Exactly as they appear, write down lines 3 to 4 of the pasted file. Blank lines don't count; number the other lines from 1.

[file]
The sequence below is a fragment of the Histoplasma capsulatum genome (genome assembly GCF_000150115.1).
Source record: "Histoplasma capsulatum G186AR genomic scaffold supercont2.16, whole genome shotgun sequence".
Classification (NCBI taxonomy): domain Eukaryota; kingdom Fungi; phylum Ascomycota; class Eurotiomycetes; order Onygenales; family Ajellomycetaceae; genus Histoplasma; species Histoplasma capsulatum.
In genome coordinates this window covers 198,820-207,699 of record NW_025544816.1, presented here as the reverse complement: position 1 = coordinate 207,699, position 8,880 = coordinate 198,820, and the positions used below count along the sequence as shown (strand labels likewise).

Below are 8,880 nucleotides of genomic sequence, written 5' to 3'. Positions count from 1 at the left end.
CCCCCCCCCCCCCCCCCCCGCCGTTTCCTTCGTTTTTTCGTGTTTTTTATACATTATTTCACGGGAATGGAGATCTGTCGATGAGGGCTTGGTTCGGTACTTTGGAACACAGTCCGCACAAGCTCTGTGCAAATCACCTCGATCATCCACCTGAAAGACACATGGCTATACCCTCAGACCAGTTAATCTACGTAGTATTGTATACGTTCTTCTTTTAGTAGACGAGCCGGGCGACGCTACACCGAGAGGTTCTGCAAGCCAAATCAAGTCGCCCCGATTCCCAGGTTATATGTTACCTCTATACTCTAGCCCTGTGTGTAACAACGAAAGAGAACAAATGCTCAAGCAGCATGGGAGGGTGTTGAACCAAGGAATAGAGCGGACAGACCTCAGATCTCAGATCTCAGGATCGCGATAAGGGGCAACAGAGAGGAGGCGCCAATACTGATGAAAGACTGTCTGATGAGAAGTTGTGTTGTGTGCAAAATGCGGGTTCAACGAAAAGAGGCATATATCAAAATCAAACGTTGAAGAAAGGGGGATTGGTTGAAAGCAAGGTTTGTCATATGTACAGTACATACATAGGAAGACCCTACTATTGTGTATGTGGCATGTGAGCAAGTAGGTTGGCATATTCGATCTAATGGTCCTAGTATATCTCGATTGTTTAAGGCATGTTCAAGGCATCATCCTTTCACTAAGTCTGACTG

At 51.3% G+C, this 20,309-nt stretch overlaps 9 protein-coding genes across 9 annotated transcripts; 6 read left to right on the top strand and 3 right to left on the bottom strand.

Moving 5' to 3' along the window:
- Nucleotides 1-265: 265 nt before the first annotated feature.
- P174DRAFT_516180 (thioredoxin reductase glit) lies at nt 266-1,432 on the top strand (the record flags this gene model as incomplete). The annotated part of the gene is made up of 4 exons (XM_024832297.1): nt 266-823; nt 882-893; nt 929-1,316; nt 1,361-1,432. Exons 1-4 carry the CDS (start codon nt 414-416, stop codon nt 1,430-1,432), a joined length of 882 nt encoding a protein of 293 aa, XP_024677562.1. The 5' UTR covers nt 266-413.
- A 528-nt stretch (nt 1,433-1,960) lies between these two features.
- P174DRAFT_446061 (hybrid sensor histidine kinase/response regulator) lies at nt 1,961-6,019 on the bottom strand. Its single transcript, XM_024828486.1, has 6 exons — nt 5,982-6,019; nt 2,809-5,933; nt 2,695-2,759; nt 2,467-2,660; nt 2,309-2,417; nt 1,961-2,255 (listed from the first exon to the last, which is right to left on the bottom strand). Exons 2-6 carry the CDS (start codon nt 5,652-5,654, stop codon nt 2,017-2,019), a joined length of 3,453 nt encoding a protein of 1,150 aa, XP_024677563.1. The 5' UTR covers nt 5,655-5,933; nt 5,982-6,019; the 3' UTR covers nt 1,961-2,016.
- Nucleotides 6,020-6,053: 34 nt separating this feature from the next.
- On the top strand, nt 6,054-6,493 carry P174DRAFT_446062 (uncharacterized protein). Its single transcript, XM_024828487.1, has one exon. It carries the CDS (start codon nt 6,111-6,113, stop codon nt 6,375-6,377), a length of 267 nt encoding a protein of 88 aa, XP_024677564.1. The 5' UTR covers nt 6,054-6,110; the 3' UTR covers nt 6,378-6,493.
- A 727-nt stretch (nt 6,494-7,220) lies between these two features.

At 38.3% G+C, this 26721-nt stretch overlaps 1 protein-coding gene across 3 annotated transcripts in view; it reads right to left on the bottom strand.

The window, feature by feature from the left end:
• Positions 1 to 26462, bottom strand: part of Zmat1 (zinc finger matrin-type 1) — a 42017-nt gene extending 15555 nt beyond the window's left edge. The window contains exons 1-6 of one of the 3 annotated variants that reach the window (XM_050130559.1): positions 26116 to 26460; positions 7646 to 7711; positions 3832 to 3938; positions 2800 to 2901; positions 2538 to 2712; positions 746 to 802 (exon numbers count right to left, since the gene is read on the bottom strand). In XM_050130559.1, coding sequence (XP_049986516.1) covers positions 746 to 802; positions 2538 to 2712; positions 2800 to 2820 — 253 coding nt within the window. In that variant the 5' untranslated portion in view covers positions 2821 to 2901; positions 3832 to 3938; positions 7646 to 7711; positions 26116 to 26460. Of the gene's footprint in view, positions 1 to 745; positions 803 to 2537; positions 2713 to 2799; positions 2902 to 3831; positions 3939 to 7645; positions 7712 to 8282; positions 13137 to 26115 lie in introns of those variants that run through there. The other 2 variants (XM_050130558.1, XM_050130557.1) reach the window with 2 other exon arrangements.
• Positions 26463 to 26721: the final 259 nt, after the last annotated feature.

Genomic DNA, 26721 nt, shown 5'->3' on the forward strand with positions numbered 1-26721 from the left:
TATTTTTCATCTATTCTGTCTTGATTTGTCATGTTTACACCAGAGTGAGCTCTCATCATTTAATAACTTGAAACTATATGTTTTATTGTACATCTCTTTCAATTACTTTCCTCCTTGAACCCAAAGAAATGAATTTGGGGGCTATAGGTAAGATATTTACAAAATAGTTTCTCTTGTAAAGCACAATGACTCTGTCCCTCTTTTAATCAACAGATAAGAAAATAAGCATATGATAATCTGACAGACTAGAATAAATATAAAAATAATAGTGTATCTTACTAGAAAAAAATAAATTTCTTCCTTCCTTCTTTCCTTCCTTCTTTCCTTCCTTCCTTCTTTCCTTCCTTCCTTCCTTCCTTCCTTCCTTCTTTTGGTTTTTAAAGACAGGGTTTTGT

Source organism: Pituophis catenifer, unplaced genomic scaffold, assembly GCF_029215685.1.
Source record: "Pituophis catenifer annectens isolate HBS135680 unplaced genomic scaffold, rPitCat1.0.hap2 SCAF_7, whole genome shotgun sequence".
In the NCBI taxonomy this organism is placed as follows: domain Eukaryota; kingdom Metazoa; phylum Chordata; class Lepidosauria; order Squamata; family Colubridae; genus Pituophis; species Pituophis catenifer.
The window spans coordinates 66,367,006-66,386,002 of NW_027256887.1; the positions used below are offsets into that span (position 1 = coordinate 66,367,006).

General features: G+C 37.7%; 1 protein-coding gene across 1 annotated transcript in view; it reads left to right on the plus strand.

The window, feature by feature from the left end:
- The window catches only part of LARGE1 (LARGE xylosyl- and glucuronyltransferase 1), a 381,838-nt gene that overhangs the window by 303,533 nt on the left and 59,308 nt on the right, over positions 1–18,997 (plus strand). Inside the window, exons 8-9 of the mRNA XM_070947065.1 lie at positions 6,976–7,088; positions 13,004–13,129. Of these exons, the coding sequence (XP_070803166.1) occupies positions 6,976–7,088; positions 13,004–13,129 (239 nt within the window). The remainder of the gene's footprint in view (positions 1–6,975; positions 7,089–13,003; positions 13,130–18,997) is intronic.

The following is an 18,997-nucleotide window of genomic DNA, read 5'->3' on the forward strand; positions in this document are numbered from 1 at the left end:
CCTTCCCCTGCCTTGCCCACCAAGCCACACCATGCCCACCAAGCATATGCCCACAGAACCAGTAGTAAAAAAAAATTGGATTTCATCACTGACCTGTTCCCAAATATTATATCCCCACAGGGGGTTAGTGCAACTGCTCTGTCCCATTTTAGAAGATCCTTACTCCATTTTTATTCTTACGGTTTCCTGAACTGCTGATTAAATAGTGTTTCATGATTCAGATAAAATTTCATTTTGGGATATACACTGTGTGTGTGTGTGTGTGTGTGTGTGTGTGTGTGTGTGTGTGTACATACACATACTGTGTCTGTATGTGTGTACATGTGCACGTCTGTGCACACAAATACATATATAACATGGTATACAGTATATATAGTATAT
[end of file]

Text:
Classification (NCBI taxonomy): domain Eukaryota; kingdom Fungi; phylum Ascomycota; class Eurotiomycetes; order Onygenales; family Ajellomycetaceae; genus Histoplasma; species Histoplasma capsulatum.
In genome coordinates this window covers 198,820-207,699 of record NW_025544816.1, presented here as the reverse complement: position 1 = coordinate 207,699, position 8,880 = coordinate 198,820, and the positions used below count along the sequence as shown (strand labels likewise).